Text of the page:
Lyft IPO reignites talk about Silicon Valley’s contract labor problem

With their highly anticipated IPO today, Lyft is the first in a growing list of highly valued tech unicorns that have been eyeing the public market throughout the early part of 2019. On Friday the seven-year-old ride-hailing company went public at $87.24 a share with a valuation of $28 billion. It joins an exclusive club of disruptive companies — Airbnb, Uber, Slack and Pinterest — that have amassed huge sums of private capital with valuations never before seen on Wall Street.

As Lyft, Uber and other Silicon Valley companies have matured over the past decade, one of the many challenges they face has been how to manage a growing workforce of contract workers. Currently, Lyft has 1,600 full-time employees and 1.4 million contract drivers who have turned these side hustles into their full-time jobs. That large pool of independent contractors is expected to grow post-IPO, Lyft co-founders CEO Logan Green and president John Zimmer told CNBC’s Andrew Ross Sorkin on “Squawk Box” Friday morning.

Now the debate on whether independent contractor status helps or hurts them has widened.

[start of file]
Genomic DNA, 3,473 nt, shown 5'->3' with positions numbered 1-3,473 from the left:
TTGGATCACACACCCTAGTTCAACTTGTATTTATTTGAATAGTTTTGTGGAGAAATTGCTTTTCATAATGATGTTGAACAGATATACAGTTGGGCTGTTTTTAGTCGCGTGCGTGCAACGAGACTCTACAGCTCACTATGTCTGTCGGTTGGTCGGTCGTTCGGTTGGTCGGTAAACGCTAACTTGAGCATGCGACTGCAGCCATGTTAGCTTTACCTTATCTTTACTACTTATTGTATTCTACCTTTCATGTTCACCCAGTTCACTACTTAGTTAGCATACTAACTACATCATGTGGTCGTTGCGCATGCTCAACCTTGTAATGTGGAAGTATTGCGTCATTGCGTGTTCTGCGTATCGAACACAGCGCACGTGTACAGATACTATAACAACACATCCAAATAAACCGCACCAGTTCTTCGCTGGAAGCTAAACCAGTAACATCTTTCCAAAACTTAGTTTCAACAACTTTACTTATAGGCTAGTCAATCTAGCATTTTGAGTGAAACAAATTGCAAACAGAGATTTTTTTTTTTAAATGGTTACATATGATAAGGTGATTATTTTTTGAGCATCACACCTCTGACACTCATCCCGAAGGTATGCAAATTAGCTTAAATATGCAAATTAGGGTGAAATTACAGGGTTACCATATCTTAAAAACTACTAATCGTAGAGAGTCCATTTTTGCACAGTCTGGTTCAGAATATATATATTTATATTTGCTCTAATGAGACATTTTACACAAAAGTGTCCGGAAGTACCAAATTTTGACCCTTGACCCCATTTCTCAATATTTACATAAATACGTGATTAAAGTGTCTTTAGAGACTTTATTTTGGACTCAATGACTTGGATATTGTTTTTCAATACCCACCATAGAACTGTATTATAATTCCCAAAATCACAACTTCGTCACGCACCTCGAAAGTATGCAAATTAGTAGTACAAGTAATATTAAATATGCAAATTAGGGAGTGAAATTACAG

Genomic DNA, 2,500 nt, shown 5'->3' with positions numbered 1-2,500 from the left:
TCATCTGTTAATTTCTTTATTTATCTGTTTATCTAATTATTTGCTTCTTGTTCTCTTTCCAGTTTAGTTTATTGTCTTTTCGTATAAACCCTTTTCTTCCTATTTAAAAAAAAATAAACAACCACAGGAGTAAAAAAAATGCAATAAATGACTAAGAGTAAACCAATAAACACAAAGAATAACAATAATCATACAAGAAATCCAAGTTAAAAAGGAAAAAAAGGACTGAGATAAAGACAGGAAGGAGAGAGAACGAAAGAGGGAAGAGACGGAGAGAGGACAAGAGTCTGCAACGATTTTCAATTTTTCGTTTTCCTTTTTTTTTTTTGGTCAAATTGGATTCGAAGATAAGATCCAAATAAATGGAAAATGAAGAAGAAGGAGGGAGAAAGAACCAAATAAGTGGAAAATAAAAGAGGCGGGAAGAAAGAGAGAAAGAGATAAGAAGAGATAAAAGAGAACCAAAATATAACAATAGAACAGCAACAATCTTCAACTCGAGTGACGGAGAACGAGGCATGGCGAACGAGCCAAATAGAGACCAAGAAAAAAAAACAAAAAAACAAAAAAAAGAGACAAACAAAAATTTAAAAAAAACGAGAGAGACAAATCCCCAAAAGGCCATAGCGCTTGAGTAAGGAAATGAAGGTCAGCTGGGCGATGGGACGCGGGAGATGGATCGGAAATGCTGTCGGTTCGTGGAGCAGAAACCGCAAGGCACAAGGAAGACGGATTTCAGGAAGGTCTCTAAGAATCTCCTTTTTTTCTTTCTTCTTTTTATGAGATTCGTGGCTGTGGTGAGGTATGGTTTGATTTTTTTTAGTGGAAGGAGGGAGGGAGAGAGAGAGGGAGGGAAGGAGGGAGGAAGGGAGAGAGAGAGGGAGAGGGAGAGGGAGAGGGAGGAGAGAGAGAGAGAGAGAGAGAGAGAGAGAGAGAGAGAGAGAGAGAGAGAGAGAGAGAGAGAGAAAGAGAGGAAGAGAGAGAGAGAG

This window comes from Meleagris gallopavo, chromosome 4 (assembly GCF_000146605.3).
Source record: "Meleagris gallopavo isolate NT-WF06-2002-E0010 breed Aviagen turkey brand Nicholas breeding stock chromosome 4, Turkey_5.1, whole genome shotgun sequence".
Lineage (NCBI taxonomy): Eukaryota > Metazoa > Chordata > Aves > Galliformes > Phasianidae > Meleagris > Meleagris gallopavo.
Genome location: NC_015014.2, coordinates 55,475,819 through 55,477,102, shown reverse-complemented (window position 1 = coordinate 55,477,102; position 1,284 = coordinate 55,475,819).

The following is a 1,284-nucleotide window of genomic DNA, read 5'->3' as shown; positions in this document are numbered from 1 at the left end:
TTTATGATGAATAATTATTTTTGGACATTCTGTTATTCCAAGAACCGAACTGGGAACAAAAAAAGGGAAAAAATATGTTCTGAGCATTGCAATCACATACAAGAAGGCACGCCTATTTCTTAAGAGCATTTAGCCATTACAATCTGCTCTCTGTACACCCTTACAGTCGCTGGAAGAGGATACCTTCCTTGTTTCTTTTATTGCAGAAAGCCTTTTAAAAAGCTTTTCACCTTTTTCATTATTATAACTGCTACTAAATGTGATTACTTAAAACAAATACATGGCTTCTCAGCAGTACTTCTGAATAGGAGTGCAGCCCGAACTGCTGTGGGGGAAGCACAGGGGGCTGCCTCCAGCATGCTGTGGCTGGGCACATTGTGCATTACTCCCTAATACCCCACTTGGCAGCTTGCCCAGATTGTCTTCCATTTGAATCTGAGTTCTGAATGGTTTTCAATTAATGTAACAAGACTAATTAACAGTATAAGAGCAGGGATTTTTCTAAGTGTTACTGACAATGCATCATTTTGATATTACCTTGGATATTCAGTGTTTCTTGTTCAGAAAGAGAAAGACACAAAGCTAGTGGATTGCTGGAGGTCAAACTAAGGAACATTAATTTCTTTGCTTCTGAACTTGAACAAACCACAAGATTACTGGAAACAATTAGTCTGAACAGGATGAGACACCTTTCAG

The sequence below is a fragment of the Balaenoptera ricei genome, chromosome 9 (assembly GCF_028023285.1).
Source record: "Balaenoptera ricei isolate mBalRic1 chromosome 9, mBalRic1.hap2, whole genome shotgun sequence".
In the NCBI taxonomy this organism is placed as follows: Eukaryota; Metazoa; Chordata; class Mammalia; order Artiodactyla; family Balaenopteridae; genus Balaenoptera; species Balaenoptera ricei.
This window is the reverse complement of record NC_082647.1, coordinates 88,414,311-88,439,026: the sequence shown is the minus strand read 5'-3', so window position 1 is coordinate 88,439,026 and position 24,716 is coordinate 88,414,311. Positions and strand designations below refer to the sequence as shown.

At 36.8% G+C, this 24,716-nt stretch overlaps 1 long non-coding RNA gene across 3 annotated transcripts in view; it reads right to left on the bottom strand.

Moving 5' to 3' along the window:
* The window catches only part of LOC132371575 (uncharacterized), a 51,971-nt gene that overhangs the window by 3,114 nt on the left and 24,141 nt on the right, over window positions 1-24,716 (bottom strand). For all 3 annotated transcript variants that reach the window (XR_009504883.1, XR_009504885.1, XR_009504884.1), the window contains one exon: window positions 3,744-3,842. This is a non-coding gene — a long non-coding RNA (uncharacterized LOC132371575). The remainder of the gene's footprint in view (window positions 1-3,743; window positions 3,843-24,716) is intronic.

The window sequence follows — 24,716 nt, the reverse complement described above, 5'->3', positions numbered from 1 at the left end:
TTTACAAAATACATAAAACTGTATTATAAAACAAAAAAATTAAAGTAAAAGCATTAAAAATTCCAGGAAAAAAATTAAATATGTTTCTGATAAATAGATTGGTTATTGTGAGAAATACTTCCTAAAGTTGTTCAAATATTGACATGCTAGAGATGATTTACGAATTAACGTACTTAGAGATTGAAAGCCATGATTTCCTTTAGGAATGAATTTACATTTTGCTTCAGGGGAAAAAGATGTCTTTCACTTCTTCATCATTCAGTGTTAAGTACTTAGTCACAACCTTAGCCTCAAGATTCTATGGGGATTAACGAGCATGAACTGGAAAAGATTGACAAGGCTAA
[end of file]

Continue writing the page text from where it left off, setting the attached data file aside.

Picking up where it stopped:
That’s because they make an average of about $17.50 per hour and do not receive employee benefits. They’re not eligible for overtime or a minimum hourly wage, and under federal law they don’t have the right to unionize. Both Uber and Lyft have been under fire in the last few years for cutting their fares paid to drivers — most recently, an approximate 25 percent per-mile rate cut for Uber drivers.

Despite the efforts of these ride-sharing giants to put their best foot forward for potential investors, this past week alone saw contract drivers picketing over 2018 pay cuts outside a Lyft IPO roadshow event in San Francisco. But for these massive gig economy companies, protests and lawsuits over pay and labor practices are nothing new. Last year Uber agreed to pay a $20 million settlement over claims that drivers should be classified as employees, not contractors.

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